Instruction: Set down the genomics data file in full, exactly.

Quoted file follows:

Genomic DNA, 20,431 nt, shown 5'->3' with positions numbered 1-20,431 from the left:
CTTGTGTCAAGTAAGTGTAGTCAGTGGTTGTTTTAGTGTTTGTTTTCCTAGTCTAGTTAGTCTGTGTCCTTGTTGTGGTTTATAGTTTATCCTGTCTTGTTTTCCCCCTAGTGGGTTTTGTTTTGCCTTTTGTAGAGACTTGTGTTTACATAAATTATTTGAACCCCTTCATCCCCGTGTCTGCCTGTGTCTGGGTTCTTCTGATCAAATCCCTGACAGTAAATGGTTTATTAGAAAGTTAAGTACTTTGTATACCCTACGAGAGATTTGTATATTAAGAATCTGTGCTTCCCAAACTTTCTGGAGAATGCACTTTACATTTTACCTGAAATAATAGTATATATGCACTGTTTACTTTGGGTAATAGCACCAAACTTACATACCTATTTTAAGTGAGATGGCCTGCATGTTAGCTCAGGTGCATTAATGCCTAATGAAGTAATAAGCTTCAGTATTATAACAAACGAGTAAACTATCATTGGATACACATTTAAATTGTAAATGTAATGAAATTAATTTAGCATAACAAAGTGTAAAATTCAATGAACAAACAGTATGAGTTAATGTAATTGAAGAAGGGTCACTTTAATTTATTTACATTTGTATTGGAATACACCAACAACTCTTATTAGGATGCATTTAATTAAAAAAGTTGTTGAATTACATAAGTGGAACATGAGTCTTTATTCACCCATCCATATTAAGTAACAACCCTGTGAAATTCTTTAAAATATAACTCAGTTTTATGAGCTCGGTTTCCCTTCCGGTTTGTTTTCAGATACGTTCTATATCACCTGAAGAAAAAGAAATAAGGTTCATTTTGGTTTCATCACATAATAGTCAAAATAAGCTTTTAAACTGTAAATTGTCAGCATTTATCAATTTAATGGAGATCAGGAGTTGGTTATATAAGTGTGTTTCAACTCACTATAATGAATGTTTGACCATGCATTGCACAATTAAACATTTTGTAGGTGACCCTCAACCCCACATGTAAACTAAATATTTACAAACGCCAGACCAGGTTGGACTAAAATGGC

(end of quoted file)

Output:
Genomic DNA, 20,431 nt, shown 5'->3' with positions numbered 1-20,431 from the left:
CTTGTGTCAAGTAAGTGTAGTCAGTGGTTGTTTTAGTGTTTGTTTTCCTAGTCTAGTTAGTCTGTGTCCTTGTTGTGGTTTATAGTTTATCCTGTCTTGTTTTCCCCCTAGTGGGTTTTGTTTTGCCTTTTGTAGAGACTTGTGTTTACATAAATTATTTGAACCCCTTCATCCCCGTGTCTGCCTGTGTCTGGGTTCTTCTGATCAAATCCCTGACAGTAAATGGTTTATTAGAAAGTTAAGTACTTTGTATACCCTACGAGAGATTTGTATATTAAGAATCTGTGCTTCCCAAACTTTCTGGAGAATGCACTTTACATTTTACCTGAAATAATAGTATATATGCACTGTTTACTTTGGGTAATAGCACCAAACTTACATACCTATTTTAAGTGAGATGGCCTGCATGTTAGCTCAGGTGCATTAATGCCTAATGAAGTAATAAGCTTCAGTATTATAACAAACGAGTAAACTATCATTGGATACACATTTAAATTGTAAATGTAATGAAATTAATTTAGCATAACAAAGTGTAAAATTCAATGAACAAACAGTATGAGTTAATGTAATTGAAGAAGGGTCACTTTAATTTATTTACATTTGTATTGGAATACACCAACAACTCTTATTAGGATGCATTTAATTAAAAAAGTTGTTGAATTACATAAGTGGAACATGAGTCTTTATTCACCCATCCATATTAAGTAACAACCCTGTGAAATTCTTTAAAATATAACTCAGTTTTATGAGCTCGGTTTCCCTTCCGGTTTGTTTTCAGATACGTTCTATATCACCTGAAGAAAAAGAAATAAGGTTCATTTTGGTTTCATCACATAATAGTCAAAATAAGCTTTTAAACTGTAAATTGTCAGCATTTATCAATTTAATGGAGATCAGGAGTTGGTTATATAAGTGTGTTTCAACTCACTATAATGAATGTTTGACCATGCATTGCACAATTAAACATTTTGTAGGTGACCCTCAACCCCACATGTAAACTAAATATTTACAAACGCCAGACCAGGTTGGACTAAAATGGC